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Your OSPO Toolkit: Scanning

by VanL

The core administrative function of an Open Source Program Office is making sure you know what open source software your organization is using. Every other function relies on this basic knowledge. If you don't know what software you are using, you can't comply with the licenses, you can't respond to security issues, and you can't engage with the larger community. So how do you get that information? In a word, scanning.

Software Composition Analysis

Software Composition Analysis (SCA) is the process of analyzing your source code to determine and catalog the open source projects you are using. This definition is deliberately broad. There are lots of different types of software that can all be considered "scanning." But they all have a common goal: to provide you with a list of open source projects that are included in or used by your code.

The best-known SCA tool in the OSS world is Black Duck. Black Duck (now offered by Synopsys) was the first vendor to regularize the process of scanning and has become - especially for some lawyers in the M&A space - a generic term for an open source scan. In the intervening years, however, a number of competitors have sprung up, including open source options like Fossology and Scancode as well as commercial vendors like Fossa, Mend, ScanOSS, and JFrog XRay. Security companies have also started to produce SCA tools, like Snyk and CodeSentry. This is not a complete list. New tools come out frequently.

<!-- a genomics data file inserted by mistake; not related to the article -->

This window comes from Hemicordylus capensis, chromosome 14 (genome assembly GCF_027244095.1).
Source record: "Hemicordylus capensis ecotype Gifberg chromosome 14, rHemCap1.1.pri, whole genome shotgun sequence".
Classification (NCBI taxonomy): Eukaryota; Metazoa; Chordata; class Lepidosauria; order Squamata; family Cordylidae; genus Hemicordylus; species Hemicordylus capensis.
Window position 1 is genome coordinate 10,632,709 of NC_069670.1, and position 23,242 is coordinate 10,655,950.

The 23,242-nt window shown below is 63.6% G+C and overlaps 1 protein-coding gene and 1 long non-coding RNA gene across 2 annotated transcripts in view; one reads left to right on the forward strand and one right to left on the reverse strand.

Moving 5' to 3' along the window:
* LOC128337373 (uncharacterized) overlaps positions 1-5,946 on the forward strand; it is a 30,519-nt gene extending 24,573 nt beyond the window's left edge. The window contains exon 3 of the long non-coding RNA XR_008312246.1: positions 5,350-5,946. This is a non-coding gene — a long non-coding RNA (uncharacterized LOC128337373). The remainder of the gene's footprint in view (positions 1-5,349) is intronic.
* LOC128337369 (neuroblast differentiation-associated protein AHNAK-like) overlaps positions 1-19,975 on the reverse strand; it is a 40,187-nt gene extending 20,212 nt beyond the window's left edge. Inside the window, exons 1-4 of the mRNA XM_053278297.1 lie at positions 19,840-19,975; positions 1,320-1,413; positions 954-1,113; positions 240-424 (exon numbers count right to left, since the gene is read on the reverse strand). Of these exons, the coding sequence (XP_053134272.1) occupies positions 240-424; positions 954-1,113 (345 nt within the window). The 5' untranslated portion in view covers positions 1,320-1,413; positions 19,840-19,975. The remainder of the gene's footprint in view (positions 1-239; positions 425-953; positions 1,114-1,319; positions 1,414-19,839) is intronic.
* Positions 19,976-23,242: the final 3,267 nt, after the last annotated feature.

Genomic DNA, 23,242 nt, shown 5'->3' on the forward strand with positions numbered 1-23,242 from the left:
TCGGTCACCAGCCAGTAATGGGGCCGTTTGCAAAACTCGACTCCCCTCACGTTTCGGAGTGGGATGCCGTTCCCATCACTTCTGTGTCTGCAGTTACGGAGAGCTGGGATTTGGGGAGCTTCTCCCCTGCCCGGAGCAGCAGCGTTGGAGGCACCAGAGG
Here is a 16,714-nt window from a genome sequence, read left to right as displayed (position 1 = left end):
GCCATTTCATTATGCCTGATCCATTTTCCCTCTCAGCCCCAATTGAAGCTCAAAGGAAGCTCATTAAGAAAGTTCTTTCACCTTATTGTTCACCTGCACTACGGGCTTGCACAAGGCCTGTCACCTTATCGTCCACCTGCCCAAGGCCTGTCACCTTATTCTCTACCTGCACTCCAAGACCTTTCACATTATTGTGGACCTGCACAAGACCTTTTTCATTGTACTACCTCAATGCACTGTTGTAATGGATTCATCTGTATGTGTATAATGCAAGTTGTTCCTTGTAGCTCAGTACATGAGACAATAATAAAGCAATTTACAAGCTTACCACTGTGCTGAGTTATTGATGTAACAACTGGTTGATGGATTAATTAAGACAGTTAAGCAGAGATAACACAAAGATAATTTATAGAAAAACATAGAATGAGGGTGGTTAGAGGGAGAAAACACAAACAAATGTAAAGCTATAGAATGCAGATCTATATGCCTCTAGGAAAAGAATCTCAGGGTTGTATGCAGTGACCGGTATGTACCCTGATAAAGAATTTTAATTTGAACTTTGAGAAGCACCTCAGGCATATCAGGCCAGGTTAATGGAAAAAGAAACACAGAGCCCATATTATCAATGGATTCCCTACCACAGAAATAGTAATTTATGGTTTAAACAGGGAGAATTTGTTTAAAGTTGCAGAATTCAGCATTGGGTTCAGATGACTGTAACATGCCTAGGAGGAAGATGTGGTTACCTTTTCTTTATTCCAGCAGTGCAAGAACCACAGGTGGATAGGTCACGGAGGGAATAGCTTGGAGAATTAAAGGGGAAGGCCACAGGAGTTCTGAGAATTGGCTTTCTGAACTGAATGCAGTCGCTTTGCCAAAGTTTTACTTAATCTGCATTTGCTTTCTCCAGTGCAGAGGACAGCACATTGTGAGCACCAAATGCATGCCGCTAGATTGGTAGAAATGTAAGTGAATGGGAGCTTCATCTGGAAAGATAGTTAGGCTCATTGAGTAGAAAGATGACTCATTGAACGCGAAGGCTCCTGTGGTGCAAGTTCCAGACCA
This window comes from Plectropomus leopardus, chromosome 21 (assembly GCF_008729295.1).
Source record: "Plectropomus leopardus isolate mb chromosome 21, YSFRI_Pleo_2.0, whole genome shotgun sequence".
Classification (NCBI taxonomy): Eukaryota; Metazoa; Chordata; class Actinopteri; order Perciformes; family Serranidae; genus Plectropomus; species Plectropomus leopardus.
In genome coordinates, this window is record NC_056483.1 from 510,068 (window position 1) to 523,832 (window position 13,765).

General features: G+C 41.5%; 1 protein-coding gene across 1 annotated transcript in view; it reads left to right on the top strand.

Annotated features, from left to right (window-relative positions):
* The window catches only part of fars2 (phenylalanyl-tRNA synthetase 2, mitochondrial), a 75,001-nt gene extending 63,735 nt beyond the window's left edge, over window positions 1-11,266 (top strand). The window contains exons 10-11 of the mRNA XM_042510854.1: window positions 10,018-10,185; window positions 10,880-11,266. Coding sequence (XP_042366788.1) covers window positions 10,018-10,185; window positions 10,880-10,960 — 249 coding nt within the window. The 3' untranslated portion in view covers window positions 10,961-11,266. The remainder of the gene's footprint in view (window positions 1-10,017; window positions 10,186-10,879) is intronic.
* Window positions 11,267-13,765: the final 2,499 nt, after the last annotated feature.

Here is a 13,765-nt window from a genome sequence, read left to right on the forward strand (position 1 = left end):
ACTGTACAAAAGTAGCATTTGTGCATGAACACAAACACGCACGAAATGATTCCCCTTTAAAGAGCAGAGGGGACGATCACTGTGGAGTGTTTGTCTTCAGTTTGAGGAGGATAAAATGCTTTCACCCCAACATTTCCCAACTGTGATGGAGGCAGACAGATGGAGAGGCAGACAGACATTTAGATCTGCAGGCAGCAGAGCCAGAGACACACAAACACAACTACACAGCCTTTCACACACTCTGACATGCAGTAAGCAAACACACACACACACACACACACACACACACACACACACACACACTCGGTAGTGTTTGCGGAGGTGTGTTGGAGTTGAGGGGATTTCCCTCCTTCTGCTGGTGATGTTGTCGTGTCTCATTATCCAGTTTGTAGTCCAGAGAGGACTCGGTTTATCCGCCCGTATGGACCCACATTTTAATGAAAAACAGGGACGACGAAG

Because there is so much source code in any product, SCA tools all start with some sort of automated scan. But not all scans are the same. There are lots of different categories of tools, all with their strengths and weaknesses. The major varieties are:

License scanning: These tools are engineered to detect copyright statements and license texts. Once legally-significant language is found, the tool tries to identify the source code files to which the license or copyright statements apply. The strength of these tools is that they can work for any type of source code and don't rely on having seen the code before. They can find copyright statements in any type of code. However, these tools can't detect copied-and-pasted code and they require licensing and copyright statements to be present in the code to work. There are very few false positives from these tools, but humans still need to verify the results because copyright and license statements may be organized in a way that the software doesn't understand. Fossology and Scancode are examples of this kind of tool.